Chapter History

The Sooner State's professional association of public relations practitioners had its beginning in 1952 with the Oklahoma Chapter of PRSA, which was established in Tulsa. Thirteen years later, the Oklahoma City members formed their own chapter and in 1966 and the Tulsa Chapter of the Public Relations Society of America was chartered.

In those early days, both national and chapter membership required a practitioner to have five years’ experience before he or she could apply for membership.

The late James O. Kemm, APR was a member of the Oklahoma Chapter and served as its president in 1959 and 1960.

Over the years, our chapter has been active at the national and district levels and has hosted several Southwest District Conferences. Richard W. Ellison, long-time manager of industrial relations for Service Pipe Line Company (later Amoco), who had helped organize the Oklahoma Chapter and served on the National Board of Directors of PRSA, became the first Oklahoman to gain APR status.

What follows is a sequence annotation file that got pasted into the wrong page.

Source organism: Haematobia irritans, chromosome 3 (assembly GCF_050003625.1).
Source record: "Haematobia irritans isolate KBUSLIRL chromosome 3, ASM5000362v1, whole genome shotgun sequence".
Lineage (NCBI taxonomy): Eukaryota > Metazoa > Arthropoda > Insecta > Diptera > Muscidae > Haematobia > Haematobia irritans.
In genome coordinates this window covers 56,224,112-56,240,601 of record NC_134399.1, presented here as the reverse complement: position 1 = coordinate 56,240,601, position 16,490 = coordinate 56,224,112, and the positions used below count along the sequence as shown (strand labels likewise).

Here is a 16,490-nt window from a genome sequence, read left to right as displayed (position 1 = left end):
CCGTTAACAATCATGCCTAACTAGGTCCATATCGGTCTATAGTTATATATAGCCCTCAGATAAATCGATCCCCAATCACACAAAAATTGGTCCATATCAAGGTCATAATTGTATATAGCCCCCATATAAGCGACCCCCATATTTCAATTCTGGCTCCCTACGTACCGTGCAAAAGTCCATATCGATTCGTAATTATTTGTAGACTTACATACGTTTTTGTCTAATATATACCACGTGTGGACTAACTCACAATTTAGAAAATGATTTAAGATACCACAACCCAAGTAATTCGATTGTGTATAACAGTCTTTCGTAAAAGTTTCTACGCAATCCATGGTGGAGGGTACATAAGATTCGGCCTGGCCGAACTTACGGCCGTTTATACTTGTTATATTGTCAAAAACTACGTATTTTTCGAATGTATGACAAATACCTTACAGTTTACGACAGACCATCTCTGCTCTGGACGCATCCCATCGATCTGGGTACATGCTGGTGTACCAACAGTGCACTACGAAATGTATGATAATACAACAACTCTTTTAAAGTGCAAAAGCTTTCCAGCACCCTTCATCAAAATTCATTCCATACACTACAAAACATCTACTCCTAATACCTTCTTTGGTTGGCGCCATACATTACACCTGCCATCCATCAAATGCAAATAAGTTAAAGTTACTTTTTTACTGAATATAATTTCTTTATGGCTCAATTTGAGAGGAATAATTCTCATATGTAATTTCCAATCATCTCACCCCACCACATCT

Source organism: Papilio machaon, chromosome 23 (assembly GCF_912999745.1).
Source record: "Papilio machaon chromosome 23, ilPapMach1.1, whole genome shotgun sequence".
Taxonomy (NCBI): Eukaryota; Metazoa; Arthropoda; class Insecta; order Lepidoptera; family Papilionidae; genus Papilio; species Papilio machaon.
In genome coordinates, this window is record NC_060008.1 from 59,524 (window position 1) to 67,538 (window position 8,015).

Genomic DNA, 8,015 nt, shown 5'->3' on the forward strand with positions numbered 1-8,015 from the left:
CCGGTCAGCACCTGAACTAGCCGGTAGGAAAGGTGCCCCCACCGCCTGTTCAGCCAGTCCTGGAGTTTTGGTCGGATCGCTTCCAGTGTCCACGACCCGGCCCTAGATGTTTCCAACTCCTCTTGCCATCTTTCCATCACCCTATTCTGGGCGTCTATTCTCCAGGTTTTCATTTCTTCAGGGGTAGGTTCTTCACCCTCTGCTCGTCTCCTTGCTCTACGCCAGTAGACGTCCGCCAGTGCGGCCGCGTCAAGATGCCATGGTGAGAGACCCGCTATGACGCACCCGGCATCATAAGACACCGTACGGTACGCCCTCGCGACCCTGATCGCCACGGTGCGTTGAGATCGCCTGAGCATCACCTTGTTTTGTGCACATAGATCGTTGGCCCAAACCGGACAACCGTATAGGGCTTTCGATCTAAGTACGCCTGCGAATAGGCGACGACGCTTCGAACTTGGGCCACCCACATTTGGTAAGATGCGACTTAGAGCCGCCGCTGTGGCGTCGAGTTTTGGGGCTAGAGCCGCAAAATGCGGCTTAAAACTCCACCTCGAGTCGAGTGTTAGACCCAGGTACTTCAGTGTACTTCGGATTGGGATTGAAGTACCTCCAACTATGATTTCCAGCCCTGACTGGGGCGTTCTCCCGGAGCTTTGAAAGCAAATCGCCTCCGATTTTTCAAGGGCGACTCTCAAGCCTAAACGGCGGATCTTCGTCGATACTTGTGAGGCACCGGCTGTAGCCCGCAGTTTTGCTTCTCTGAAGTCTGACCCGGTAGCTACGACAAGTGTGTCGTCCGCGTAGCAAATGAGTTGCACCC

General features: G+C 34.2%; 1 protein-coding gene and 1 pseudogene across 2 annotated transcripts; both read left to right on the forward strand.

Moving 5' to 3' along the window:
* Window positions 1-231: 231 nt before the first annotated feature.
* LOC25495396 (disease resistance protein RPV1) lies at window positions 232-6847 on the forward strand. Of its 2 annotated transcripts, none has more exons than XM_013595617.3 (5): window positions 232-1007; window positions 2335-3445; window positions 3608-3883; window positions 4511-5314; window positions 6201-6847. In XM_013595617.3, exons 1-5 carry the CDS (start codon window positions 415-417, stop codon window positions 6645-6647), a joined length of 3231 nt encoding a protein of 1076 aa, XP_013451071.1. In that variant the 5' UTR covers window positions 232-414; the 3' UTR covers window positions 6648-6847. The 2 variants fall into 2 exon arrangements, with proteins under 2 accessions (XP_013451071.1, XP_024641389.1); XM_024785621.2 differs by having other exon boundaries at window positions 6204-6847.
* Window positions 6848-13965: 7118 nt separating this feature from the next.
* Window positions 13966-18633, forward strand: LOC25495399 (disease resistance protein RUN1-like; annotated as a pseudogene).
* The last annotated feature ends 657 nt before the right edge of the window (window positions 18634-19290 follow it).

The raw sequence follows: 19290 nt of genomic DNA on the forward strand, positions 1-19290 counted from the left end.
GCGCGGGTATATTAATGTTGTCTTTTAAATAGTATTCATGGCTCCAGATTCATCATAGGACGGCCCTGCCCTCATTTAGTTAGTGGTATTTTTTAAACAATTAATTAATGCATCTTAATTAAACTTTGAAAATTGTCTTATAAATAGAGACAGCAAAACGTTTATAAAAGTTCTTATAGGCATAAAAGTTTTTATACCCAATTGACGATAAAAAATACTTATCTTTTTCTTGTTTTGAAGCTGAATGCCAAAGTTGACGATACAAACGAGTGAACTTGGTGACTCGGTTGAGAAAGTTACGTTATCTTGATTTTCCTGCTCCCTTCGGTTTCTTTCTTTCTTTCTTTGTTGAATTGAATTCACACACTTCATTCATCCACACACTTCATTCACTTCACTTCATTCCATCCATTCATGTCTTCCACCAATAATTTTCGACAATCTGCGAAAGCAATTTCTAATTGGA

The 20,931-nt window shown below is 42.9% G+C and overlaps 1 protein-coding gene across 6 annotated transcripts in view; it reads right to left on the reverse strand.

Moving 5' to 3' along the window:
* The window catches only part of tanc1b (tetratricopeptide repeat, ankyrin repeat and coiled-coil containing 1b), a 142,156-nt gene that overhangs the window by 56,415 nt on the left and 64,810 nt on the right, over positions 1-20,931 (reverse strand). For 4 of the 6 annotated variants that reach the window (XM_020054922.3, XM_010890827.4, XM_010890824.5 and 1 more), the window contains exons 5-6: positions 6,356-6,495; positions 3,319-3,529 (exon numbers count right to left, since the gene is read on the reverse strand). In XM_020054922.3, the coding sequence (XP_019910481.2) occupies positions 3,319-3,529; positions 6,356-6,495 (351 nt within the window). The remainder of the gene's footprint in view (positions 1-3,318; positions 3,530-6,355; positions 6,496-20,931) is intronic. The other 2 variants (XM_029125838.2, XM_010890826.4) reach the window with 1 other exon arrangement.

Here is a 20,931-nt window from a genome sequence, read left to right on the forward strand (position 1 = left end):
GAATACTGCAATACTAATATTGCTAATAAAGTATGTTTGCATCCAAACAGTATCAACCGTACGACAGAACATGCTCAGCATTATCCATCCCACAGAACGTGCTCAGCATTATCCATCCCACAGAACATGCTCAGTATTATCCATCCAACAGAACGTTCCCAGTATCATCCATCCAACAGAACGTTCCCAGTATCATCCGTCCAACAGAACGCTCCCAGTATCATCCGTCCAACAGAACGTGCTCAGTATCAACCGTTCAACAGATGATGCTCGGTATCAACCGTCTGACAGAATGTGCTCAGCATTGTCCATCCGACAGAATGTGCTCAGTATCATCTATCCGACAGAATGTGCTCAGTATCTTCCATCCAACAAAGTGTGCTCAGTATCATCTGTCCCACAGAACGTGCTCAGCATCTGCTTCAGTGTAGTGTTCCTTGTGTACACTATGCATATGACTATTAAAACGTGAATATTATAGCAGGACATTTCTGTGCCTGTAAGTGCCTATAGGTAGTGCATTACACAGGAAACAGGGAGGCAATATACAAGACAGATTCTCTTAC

By 1970, 27 percent of the Tulsa Chapter members were Accredited and by 1975, nearly 40 percent of the members were APR. The chapter boasted one of the highest percentages of Accredited members nationwide. Today, the chapter has 37 Accredited members reflecting 33 percent of the membership, compared with a 19 percent national average.

In 1978, the chapter took a step to recognize public relations work in the area with the establishment of an awards program, which included the Public Relations Professional of the Year Award. The chosen name, “Silver Link Awards,” was to be symbolic of public relations as an important in link in the chain of communications. The statuettes were designed and prepared by Delbert L. Jackson, an Oklahoma artist and designer who was nationally known for his mural of the petroleum industry in the Smithsonian.

One of the chapter’s coups came in 1985 when the chapter secured the legendary Edward L. Bernays as the speaker at a monthly luncheon. Bernays – often called the father of modern public relations – addressed the need for licensing PR practitioners.